|If you stopped having sex, maybe you wouldn't be so poor.|
This is perhaps the one piece of proposed public policy that I find the most outrageous:
Women in Arizona trying to get reimbursed for birth control drugs through their employer-provided health plan could be required to prove that they are taking it for a medical reason such as acne, rather than to prevent pregnancy.Why the fuck should it matter for what medical reason a drug was prescribed? Because the employer has religious objections to the use of contraception? Why should society blithely accept an individual's or and organizations [are we really going down the Citizens United route where corporations can have religious convictions?] religious convictions? How is this anything other than religious people finding clever ways to enforce their own paternalistic tendencies on other individuals' private lives?
And what problem, exactly, does this bill set out to solve? The bill's sponsor, Rep. Debbie Lesko tells us:
government shouldn't be telling employers, Catholic organizations and mom and pop (businesses) to do something that's against their moral beliefs.In other words:
government shouldn't be telling employers, Catholic organizations and mom and pop (businesses) to maintain employment of people that don't follow their religious doctrines in their private life if that goes against the employers moral beliefs.
|This stupid, slutty, Satan bitch is starting to get it!|
We shouldn't. I don't. You don't believe contraception is moral (or whatever)? Fine, don't take contraception. I'll tell you you're misguided and are potentially engaging in risky behavior on several levels. But I won't tell you that you must take contraception. Please extent that courtesy to the rest of society.
Now we move to the Doonesbury comic strip kerfuffle.
Around a dozen U.S. newspapers have raised questions about an abortion-related “Doonesbury” comic strip set for publication next week, and some will likely not run it, the syndicate behind the cartoon said on Friday.
The cartoon’s story line for Monday through Saturday focuses on a Texas law that requires abortion providers to perform an ultrasound on pregnant women before the procedure, said Sue Roush, managing editor for Universal Uclick, the syndicate behind “Doonesbury.”
The law, which went into effect earlier this year, is intended to give pause to pregnant women before having an abortion and possibly reconsider their decision.
A similar bill was signed into law earlier this week by Virginia’s Republican Governor Bob McDonnell that also requires women to have an ultrasound before an abortion. . .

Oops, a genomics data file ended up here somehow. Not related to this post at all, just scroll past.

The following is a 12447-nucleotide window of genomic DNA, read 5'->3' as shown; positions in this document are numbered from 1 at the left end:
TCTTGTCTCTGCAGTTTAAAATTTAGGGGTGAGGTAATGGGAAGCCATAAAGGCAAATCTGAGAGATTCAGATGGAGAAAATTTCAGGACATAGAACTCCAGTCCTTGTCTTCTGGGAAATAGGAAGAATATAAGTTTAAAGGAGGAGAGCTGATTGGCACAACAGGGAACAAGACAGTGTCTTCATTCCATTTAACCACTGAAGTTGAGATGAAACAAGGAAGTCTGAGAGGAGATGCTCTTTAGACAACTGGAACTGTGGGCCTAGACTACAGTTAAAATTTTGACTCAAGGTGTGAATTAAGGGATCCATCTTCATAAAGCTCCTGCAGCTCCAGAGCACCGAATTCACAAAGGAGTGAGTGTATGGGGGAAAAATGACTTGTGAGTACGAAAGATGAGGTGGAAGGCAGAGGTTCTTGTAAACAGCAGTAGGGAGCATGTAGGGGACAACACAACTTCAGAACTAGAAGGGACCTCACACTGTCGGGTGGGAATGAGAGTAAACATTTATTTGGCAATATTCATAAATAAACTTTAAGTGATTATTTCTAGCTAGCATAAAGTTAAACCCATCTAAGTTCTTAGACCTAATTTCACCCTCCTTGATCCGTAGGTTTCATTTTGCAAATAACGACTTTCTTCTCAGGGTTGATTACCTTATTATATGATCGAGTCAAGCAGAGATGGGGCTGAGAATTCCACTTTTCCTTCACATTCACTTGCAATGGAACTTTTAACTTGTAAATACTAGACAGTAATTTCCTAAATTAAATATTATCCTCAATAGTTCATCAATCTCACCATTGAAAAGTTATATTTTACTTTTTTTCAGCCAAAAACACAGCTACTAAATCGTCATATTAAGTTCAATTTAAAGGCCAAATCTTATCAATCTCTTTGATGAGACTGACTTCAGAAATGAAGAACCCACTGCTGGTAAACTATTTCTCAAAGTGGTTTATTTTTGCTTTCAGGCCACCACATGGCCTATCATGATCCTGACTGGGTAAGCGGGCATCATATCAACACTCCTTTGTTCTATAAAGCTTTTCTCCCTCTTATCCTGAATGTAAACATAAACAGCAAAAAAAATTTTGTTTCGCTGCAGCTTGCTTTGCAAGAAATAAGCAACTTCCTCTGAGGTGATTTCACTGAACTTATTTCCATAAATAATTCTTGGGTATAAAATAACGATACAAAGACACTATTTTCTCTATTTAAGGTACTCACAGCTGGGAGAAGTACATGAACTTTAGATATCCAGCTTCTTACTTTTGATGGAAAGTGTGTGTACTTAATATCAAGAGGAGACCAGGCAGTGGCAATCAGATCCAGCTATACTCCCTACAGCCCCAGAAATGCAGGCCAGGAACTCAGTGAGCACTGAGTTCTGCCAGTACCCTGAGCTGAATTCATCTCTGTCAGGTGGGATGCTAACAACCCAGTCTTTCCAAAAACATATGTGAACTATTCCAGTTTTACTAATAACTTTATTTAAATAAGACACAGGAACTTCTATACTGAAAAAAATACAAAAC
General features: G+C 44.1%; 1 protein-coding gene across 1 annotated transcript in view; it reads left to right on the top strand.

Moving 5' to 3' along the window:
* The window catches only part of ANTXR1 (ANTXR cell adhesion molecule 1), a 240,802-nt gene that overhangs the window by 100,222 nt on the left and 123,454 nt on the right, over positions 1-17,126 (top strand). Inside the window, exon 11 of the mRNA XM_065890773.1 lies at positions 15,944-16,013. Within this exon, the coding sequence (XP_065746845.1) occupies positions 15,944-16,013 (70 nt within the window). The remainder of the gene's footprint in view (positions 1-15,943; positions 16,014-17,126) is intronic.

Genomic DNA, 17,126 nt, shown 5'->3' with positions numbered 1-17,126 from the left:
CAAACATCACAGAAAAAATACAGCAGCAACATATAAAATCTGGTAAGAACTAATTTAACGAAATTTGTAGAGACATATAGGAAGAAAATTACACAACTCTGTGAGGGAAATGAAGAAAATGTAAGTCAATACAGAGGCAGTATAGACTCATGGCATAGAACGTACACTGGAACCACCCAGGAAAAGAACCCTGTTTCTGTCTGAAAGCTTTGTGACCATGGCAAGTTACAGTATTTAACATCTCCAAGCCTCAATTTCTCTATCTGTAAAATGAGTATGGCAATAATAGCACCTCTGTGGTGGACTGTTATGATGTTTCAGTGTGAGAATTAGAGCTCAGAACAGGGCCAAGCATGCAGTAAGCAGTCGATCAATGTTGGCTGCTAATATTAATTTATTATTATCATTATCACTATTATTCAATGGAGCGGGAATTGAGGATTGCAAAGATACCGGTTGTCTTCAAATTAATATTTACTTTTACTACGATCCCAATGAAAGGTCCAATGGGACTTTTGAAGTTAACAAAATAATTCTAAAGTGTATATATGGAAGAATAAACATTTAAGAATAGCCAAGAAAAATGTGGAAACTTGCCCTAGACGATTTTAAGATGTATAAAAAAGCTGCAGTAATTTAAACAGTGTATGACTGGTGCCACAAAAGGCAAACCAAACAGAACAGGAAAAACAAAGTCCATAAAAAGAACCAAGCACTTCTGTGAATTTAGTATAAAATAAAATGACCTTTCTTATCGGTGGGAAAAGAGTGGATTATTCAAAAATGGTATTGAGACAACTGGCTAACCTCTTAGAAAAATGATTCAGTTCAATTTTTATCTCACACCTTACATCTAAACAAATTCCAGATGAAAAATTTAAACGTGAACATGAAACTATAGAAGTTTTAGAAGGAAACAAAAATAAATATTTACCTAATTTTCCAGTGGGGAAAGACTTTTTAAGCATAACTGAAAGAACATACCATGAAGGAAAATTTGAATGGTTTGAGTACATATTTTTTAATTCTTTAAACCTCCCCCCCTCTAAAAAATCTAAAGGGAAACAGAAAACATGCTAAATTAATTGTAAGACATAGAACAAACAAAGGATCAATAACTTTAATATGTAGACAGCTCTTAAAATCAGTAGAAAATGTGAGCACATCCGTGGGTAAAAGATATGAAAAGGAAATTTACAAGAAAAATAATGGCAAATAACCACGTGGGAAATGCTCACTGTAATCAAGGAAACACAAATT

The Texas law “Doonesbury” is highlighting has proved controversial since lawmakers approved it last year.
It requires abortion providers to perform an ultrasound on pregnant women, show and describe the image to them, and play sounds of the fetal heartbeat. Women can decline to view images or hear the heartbeat, but they must listen to a description of the exam.You would think that with the internet being several decades old, newspapers would have learned that by essentially censoring this kind of commentary, they are only creating more news: that they are censoring content.
It is called the Streisand Effect.
The consequence is that the internet takes notice and becomes more even more interested in the content that was being censored, and thus why I am writing about this myself. Pro-tip to would-be censorers, if you find something objectionable that everyone already knows about, don't censor it to avoid controversy. By doing so, you're creating more controversy and thus more attention to something that you didn't want to get so much attention in the first place. Your efforts are futile.
I'll leave you with a comment posted to the Doonesbury forum by Andrea from Bay Area, CA [emphasis added]
What plans do politicians such as Mr. Santorum or Gov. Perry have to restore the dignity of these children? They devote a great deal of campaign and legislative time ranting about the sanctity of the embryo or fetus whilst berating gay kids (whither John 13:34? 1 John 3:17?) and vetoing bills that would fund school lunches and health care for children (fun fact: lacking health insurance is a major risk factor for death in children who become very ill). If these comic strips make people angry, they should. Thank you for having the courage to show that these are real women whose lives and privacy are being invaded. Anyone who cares about the sanctity of life should be angry; politicians such as Santorum, Perry, Brownback et. al. hatefully demean women while ignoring the very real needs of children who are no longer politically important because they are out of the womb.
Let's end with Rick's declaration of war against porn:
A wealth of research is now available demonstrating that pornography causes profound brain changes in both children and adults, resulting in widespread negative consequences.Am I surprised that his post includes not one iota of evidence for this claim? Hmm... Why would we expect any citations for such a claim? Certainly, this is the kind of assertion that just makes sense. Right? I'm sure his biases are completely independent of this claim.
And let's set aside his evidence-free claims for a moment. Even if we grant that they are accurate for the sake of argument, there are certainly free speech implications associated with such a proposal to "vigorously enforce" obscenity laws. Delineating between what is "obscene", art, and [yes] educational is not so easily determined. There certainly isn't any objective standard that I'm aware of that would focus these blurry lines.
Welcome to the new stupid.